February 21, 2020

Israeli Heavy Metal Band Shredhead Turns Up the Volume

From left: Yotam Nagor, Roee Kahana, Aharon Ragoza, Lee Lavy, Razi Elbaz. Photo by Avihai Levy

When you think of Israeli music, the explosive, extreme form of heavy rock known as speed or thrash metal isn’t the first thing that comes to mind. But there are close to 100 of these bands active on the scene in Israel, and Shredhead is one of the most popular.

Based in Modi’in in central Israel, the band just released its third album, “Live Unholy,” featuring 11 rage-filled tracks played aggressively and at lightning speed with raw, razor-sharp vocals. The lyrics, though not always discernable, are sung in English. The Journal spoke with guitarists Yotam Nagor and Razi Elbaz via Skype.

“This album is the first time we managed to sound like Shredhead, not a band influenced by other bands like Lamb of God, Slayer, Metallica or Pantera,” founding member Nagor said. “It’s nice being compared to huge bands that you grew up on, but being able to create something of your own is much more amazing.” 

He added, “Metal in Hebrew seems a bit awkward, in my opinion. There are no Israeli metal bands that sing in Hebrew.” The songs are angry and brutal, reflecting themes of death, destruction and despair. “Our lyrics are just trying to reflect the truest and deepest concerns and hassles that we each have and people have in general,” Elbaz said.

“All of us have been dealing with a lot of struggles in the last five or six years: addictions, betrayals by girlfriends,” said Nagor, whose father died two years ago. “It affected the writing a lot.” 

Surprisingly, Israel’s sociopolitical situation has no influence on Shredhead’s songs. “We don’t take any political stance,” Nagor said. Elbaz added, “The main message we wanted to convey is, ‘Do your own thing and make your own decisions no matter where that may take you.’” 

“There are no Israeli metal bands that sing in Hebrew. … Our lyrics are just trying to reflect the truest and deepest concerns and hassles that we each have and people have in general.” — Razi Elbaz

But going against the typical path Israelis follow of school, army, university, job and family wasn’t in the cards for either of them. “Some of our families are more supportive than others,” Nagor said. “My grandma is very upset that I’m doing this. Every time I see her, she’s like, ‘What about going to the university?’ ”

“My dad is skeptical and I can’t blame him,” Elbaz said. “Being in a niche band in a small country, it’s hard to make a living. It’s hard to explain to the people close to you why you do it or where you see it going. [My parents] are supportive, but it comes with a lot of skepticism and question marks.”

Playing heavy metal has been cathartic for Nagor. “As a child, I had a lot of aggression problems. I broke my hand one time because I punched the refrigerator,” he said. “Music helped a lot with that. I found a place to put all my anger and depression. It definitely helps with all the negative emotions in my life.”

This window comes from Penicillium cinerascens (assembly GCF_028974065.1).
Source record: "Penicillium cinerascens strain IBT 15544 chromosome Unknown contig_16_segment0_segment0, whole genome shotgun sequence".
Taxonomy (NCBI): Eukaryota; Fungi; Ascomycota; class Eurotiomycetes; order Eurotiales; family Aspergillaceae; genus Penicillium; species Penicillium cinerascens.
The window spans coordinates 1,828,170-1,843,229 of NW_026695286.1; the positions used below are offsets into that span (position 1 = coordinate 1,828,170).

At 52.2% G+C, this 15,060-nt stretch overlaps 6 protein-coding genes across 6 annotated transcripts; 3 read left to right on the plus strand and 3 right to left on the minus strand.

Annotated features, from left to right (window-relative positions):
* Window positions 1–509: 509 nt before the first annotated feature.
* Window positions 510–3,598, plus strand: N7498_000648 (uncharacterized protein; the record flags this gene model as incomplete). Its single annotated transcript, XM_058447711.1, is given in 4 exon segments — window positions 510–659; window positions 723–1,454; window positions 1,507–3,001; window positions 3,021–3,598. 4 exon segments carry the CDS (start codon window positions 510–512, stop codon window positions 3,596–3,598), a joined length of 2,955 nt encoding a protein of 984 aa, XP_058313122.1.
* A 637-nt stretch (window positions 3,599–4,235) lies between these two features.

When he first discovered Slayer as a boy, Nagor was blown away by the speed and “evil vibe” of the band’s music. “From that day on, metal was all I wanted,” he said. He formed the progenitor of Shredhead in high school, originally playing Slayer, Megadeth and Metallica covers before going original and eventually arriving at the current lineup that also includes bassist Lee Lavy, vocalist Aharon Ragoza and drummer Roee Kahana.

Elbaz, a Green Day fan and a latecomer to heavy metal, got into the genre after meeting Nagor, and he seized the opportunity to join Shredhead after a guitarist left the band. “He came from a very religious Orthodox family and going into this lifestyle put a lot of tension between him and his family,” Nagor said of Elbaz’s predecessor. Nagor, who is of Eastern European heritage, and Elbaz, a Moroccan Jew, are not religious, “but I respect Jewish traditions and I really love Jewish music and the melodies in it,” Nagor said. 

Both he and Elbaz served in separate intelligence units in the Israeli army. “I come from a military family,” Nagor said. “My mom was in the army for 27 years and my dad fought in a tank unit in Lebanon.” 

Like the other members of Shredhead, they work side gigs to make ends meet. Nagor is a production manager for a hip-hop artist and Elbaz does programming and digital marketing. But they’re encouraged by the increasing popularity of the band and hope to record more songs, make videos, play more and bigger shows in Israel, and tour Europe and America in 2020.

“We feel like with this album, we started on the right foot and now we have some really nice momentum, and we want to leverage that in the best way we can,” Elbaz said, noting that social media is a big part of that, as is meeting fans in person as much as possible. “Our live shows set us apart from most metal acts. We put a lot of work into the way we look and play and move onstage. I think we’re at least doing an OK job at it, and on the local scene that puts us in our own special spot.”

Delivering “a show that leaves people with the feeling that they want to see us again” is the band’s priority, Nagor said. He believes that Shredhead’s commitment gives it a leg up. “We fight with our last breath for everything we do. Nothing in our life comes before the band. I love my family and my girlfriend, but the band comes first,” he said. “If you want to
make a living at it, you can’t look at it as a hobby.”